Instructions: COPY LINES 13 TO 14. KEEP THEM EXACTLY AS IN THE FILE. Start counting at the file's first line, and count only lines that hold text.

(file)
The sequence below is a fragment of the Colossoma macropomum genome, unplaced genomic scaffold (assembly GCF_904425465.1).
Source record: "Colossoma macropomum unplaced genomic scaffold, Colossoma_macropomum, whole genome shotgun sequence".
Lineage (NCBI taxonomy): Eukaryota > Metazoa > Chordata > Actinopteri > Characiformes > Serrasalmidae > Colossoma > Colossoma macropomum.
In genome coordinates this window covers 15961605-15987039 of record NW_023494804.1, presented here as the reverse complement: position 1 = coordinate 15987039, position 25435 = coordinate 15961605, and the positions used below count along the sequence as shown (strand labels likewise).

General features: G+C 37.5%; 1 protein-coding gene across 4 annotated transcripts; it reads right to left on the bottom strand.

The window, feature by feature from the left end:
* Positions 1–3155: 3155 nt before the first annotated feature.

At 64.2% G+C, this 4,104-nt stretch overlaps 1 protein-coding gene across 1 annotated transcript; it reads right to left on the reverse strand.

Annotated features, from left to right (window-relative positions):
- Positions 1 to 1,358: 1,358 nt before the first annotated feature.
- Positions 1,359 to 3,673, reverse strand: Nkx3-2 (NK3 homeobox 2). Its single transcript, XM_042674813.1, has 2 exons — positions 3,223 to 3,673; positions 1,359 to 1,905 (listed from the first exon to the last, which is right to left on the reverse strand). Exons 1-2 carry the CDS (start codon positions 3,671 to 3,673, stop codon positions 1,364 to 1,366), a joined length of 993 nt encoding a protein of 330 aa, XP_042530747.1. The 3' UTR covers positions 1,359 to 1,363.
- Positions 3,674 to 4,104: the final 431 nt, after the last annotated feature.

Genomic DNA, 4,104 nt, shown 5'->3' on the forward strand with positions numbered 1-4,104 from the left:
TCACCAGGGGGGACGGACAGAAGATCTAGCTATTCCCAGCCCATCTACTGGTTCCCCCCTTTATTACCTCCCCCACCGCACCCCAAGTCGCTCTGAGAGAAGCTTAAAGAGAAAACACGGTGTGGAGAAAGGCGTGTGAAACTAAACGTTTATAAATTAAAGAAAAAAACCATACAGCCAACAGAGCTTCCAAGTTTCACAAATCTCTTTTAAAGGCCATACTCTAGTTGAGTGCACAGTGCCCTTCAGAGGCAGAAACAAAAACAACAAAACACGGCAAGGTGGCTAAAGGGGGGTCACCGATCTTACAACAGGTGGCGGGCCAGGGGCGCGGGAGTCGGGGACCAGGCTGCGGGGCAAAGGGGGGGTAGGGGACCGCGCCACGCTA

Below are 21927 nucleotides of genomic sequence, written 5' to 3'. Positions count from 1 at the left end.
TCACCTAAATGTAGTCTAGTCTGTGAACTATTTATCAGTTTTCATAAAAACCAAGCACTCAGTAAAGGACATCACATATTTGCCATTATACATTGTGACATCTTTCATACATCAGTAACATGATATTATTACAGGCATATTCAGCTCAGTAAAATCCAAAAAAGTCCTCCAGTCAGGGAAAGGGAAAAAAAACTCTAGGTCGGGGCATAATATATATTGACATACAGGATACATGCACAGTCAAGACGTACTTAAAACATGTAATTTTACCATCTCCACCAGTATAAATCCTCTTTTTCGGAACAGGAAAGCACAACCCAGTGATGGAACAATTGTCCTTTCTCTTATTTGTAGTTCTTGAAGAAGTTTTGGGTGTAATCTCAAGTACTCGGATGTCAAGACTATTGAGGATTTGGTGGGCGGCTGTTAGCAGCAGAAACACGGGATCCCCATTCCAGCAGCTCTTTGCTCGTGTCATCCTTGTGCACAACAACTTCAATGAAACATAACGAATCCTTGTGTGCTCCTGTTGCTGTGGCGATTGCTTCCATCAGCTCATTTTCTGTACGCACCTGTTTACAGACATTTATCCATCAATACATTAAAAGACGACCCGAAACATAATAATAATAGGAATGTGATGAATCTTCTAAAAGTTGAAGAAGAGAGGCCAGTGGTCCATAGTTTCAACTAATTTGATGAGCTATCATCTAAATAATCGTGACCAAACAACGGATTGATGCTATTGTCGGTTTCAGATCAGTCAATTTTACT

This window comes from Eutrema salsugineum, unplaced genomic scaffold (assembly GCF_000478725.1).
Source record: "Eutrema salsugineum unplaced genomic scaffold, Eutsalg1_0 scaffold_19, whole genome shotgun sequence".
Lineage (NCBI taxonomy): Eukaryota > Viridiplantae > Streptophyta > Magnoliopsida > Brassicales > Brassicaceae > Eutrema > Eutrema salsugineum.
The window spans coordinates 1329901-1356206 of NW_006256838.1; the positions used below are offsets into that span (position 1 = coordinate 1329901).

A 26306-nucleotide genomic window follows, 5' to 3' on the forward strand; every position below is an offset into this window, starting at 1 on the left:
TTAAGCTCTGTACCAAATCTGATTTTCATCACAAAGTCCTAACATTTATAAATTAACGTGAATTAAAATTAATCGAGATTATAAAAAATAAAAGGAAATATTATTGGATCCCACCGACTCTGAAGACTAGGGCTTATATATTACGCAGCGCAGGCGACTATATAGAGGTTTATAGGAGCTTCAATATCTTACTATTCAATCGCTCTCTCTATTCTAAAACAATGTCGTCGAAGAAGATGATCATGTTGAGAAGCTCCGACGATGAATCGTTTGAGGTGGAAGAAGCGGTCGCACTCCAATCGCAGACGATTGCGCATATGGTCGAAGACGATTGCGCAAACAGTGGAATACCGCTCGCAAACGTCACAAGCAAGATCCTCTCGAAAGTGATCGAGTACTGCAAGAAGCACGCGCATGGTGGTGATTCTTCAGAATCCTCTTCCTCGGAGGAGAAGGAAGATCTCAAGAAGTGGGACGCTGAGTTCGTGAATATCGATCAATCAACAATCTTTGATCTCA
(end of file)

Genomic DNA, 4,104 nt, shown 5'->3' on the forward strand with positions numbered 1-4,104 from the left:
TCACCAGGGGGGACGGACAGAAGATCTAGCTATTCCCAGCCCATCTACTGGTTCCCCCCTTTATTACCTCCCCCACCGCACCCCAAGTCGCTCTGAGAGAAGCTTAAAGAGAAAACACGGTGTGGAGAAAGGCGTGTGAAACTAAACGTTTATAAATTAAAGAAAAAAACCATACAGCCAACAGAGCTTCCAAGTTTCACAAATCTCTTTTAAAGGCCATACTCTAGTTGAGTGCACAGTGCCCTTCAGAGGCAGAAACAAAAACAACAAAACACGGCAAGGTGGCTAAAGGGGGGTCACCGATCTTACAACAGGTGGCGGGCCAGGGGCGCGGGAGTCGGGGACCAGGCTGCGGGGCAAAGGGGGGGTAGGGGACCGCGCCACGCTA